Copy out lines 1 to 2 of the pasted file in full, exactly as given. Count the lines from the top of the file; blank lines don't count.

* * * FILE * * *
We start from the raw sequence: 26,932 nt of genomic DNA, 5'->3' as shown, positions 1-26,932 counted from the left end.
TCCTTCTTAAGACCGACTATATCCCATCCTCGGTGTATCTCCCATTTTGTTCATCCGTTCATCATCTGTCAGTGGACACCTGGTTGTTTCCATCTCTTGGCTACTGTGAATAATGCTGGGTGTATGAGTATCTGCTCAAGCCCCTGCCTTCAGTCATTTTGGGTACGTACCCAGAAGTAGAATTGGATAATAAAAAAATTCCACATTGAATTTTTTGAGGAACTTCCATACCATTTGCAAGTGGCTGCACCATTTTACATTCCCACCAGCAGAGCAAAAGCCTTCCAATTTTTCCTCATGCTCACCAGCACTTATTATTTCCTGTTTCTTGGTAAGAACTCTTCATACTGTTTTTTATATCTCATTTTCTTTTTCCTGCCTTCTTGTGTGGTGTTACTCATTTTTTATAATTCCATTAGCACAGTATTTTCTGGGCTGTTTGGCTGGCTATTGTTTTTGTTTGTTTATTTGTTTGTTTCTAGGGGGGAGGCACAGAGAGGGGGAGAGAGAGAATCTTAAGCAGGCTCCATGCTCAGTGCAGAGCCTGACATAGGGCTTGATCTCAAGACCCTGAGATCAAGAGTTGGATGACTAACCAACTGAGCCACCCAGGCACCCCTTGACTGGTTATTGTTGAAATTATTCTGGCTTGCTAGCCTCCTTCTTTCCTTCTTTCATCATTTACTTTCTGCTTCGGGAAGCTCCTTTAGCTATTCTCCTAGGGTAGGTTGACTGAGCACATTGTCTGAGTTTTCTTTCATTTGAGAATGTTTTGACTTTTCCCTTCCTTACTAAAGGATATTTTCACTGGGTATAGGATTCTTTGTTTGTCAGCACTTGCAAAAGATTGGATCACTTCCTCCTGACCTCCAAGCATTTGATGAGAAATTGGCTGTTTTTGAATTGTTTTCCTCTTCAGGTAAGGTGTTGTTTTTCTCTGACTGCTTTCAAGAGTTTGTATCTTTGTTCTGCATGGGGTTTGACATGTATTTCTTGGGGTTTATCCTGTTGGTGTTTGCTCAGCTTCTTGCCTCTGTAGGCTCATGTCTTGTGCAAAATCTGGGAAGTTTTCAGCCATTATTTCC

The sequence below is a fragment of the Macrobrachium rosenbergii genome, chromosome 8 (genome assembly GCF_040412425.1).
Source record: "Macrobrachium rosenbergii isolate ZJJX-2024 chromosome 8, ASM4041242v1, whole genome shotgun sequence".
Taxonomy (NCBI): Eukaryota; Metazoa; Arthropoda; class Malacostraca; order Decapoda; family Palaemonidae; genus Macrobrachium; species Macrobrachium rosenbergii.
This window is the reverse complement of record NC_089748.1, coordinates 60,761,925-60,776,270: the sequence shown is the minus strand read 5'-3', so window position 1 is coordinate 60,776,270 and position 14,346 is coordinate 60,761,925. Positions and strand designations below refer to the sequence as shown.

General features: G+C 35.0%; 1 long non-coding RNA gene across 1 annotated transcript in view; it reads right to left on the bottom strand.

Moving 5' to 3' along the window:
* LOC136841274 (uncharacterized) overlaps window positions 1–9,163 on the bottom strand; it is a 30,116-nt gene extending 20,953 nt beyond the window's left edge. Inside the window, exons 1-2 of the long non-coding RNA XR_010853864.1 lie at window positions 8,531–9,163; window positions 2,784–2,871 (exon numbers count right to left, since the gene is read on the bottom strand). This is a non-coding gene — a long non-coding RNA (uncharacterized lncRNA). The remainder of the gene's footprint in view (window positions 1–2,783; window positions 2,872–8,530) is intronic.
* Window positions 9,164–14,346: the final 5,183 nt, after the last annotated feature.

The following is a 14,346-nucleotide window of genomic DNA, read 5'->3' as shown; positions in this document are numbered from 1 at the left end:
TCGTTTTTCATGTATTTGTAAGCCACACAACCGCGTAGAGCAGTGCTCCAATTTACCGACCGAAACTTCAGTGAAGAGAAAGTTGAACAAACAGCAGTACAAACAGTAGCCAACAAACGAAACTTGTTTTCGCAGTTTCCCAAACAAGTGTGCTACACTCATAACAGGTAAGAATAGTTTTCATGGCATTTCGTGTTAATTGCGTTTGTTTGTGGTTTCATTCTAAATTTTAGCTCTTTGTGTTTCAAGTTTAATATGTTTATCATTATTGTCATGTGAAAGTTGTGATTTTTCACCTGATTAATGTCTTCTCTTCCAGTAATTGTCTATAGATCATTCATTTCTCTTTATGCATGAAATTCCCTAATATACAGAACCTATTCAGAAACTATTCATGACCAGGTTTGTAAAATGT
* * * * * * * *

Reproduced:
We start from the raw sequence: 26,932 nt of genomic DNA, 5'->3' as shown, positions 1-26,932 counted from the left end.
TCCTTCTTAAGACCGACTATATCCCATCCTCGGTGTATCTCCCATTTTGTTCATCCGTTCATCATCTGTCAGTGGACACCTGGTTGTTTCCATCTCTTGGCTACTGTGAATAATGCTGGGTGTATGAGTATCTGCTCAAGCCCCTGCCTTCAGTCATTTTGGGTACGTACCCAGAAGTAGAATTGGATAATAAAAAAATTCCACATTGAATTTTTTGAGGAACTTCCATACCATTTGCAAGTGGCTGCACCATTTTACATTCCCACCAGCAGAGCAAAAGCCTTCCAATTTTTCCTCATGCTCACCAGCACTTATTATTTCCTGTTTCTTGGTAAGAACTCTTCATACTGTTTTTTATATCTCATTTTCTTTTTCCTGCCTTCTTGTGTGGTGTTACTCATTTTTTATAATTCCATTAGCACAGTATTTTCTGGGCTGTTTGGCTGGCTATTGTTTTTGTTTGTTTATTTGTTTGTTTCTAGGGGGGAGGCACAGAGAGGGGGAGAGAGAGAATCTTAAGCAGGCTCCATGCTCAGTGCAGAGCCTGACATAGGGCTTGATCTCAAGACCCTGAGATCAAGAGTTGGATGACTAACCAACTGAGCCACCCAGGCACCCCTTGACTGGTTATTGTTGAAATTATTCTGGCTTGCTAGCCTCCTTCTTTCCTTCTTTCATCATTTACTTTCTGCTTCGGGAAGCTCCTTTAGCTATTCTCCTAGGGTAGGTTGACTGAGCACATTGTCTGAGTTTTCTTTCATTTGAGAATGTTTTGACTTTTCCCTTCCTTACTAAAGGATATTTTCACTGGGTATAGGATTCTTTGTTTGTCAGCACTTGCAAAAGATTGGATCACTTCCTCCTGACCTCCAAGCATTTGATGAGAAATTGGCTGTTTTTGAATTGTTTTCCTCTTCAGGTAAGGTGTTGTTTTTCTCTGACTGCTTTCAAGAGTTTGTATCTTTGTTCTGCATGGGGTTTGACATGTATTTCTTGGGGTTTATCCTGTTGGTGTTTGCTCAGCTTCTTGCCTCTGTAGGCTCATGTCTTGTGCAAAATCTGGGAAGTTTTCAGCCATTATTTCC